ESA, Game Critics Debate Award Eligibility
The recent decision by Activision and Vivendi to withdraw from this year's E3 has apparently led to a "heated debate" between the ESA and the Game Critics' Awards over eligibility for "Best of E3" awards.
According to a Kotaku report, the ESA had assumed that games from both Activision and Vivendi would no longer be eligible for any of the show's awards, given out annually by a panel of independent judges. But Awards Co-Chairman Geoff Keighley said no decision about which games will be up for awards has been made, and past incidents in which judges voted for games shown outside the official E3 confines complicates the issue.
"A precedent has been set that in the past, judges have voted on games that have been presented off the show floor at hotel suites and across the street from E3," Keighley said. "It would be a shame for me if the best game of E3 didn't win the Best of Show award because it was demoed across the street from the show floor."
The issue is further clouded by the Game Critics' Award's complete independence from the E3 show itself. "The fact we are independent awards [lets us] define our own rules for eligibility," Keighley said. "As publishers revise their part on the E3 show floor, you have to consider the best way to move forward, to ensure we are rewarding the most creative and promising games that will shape the future of the industry."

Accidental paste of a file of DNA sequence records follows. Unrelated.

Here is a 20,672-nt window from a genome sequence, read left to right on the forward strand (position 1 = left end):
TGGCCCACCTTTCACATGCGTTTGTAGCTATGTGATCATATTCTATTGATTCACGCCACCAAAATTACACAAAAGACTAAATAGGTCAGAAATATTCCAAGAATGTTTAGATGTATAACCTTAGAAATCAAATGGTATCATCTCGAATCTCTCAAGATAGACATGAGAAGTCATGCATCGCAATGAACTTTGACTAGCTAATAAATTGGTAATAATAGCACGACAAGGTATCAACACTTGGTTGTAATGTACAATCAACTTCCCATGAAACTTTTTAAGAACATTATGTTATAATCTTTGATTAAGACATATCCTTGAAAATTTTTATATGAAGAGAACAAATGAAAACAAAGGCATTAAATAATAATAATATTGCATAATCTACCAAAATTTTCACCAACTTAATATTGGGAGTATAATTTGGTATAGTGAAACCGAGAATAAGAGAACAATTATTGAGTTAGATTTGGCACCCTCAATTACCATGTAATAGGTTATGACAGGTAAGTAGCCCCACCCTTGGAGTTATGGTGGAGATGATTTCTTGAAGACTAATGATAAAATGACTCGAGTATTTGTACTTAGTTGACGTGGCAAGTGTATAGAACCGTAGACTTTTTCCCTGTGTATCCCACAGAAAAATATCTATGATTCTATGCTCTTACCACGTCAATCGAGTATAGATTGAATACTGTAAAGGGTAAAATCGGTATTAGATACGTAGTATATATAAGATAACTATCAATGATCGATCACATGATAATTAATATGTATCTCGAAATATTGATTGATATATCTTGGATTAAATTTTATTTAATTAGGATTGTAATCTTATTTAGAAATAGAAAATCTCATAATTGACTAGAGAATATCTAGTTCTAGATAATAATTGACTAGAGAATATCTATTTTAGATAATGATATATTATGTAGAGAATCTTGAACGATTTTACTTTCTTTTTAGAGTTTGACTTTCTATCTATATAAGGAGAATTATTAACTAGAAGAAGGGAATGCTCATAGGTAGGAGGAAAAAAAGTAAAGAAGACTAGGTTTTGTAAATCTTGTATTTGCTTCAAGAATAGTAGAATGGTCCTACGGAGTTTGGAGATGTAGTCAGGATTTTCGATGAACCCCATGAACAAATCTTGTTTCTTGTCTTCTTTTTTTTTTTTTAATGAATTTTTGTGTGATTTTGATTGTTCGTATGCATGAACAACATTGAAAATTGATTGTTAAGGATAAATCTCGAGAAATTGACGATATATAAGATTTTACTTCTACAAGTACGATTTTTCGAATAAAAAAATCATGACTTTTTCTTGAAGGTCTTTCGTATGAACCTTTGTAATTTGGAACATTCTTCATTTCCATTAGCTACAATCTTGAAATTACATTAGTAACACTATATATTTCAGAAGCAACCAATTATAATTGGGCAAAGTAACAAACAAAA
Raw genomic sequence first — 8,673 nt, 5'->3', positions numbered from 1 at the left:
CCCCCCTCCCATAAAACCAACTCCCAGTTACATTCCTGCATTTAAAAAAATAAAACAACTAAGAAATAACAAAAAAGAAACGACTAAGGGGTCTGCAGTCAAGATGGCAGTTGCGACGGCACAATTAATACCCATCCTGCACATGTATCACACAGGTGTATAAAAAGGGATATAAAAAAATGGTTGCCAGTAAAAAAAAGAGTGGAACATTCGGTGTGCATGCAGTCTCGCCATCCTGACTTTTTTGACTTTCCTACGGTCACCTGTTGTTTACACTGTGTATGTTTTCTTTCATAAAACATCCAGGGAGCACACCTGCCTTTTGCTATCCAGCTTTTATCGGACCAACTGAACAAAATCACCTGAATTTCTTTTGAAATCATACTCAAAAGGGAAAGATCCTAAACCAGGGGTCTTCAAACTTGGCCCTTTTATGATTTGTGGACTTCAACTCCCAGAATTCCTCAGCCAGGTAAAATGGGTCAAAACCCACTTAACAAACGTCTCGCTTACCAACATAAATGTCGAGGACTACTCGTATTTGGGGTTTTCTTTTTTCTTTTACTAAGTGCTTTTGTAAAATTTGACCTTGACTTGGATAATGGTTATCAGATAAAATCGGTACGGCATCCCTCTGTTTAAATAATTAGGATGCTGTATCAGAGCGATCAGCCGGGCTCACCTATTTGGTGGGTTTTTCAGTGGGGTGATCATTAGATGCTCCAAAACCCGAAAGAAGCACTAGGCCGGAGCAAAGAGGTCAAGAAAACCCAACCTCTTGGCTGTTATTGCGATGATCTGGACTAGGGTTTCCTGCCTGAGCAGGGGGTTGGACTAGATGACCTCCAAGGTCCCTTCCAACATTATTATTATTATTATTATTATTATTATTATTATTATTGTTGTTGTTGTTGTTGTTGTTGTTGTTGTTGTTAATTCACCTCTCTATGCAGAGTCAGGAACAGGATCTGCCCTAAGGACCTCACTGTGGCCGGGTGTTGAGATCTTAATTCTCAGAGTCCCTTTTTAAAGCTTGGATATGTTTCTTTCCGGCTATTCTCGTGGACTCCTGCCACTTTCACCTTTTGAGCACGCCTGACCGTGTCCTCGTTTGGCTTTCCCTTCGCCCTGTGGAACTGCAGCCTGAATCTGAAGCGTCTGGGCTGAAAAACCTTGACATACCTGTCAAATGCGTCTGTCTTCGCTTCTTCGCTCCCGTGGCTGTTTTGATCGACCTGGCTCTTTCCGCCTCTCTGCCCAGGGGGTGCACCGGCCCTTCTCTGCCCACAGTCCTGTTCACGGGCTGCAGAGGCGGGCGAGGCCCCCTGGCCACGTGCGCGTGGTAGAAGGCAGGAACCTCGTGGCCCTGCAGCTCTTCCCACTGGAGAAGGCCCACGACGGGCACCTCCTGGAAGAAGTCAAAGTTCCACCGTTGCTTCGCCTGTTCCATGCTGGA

"Our organization isn't for profit," he added. "It's a volunteer organization, a consortium of journalists, so we can be pure."
Along with Activision and Vivendi, Codemasters, NCSoft and Her Interactive have all announced they will not be participating in E3 this year, while id Software remains uncommitted.
Thus, the end of E3 approaches; it finally has shown through as what we all thought it was anyway: Little more than a press conference between ESA elitists and EA loyalists whose only attraction has been previews of Spore for the past three years. Alongside bigger and more independent shows in Europe, many of these companies boast their own events too. Blizzcon is better, fancier and plays out like the most extravagant, bohemian funfair ever created, instead of a few nervous wrecks stood up on stage, shifting their weight and saying 'er... well this is our live update to EA... which allows you to patch... your games... er..', a la E3. Now the very part of the whole overly drawn-out part of the proceedings: the awards, are being contested by the GCA committee themselves marks the final cut-off point.
Get used to drinking German beer, fellow journalists.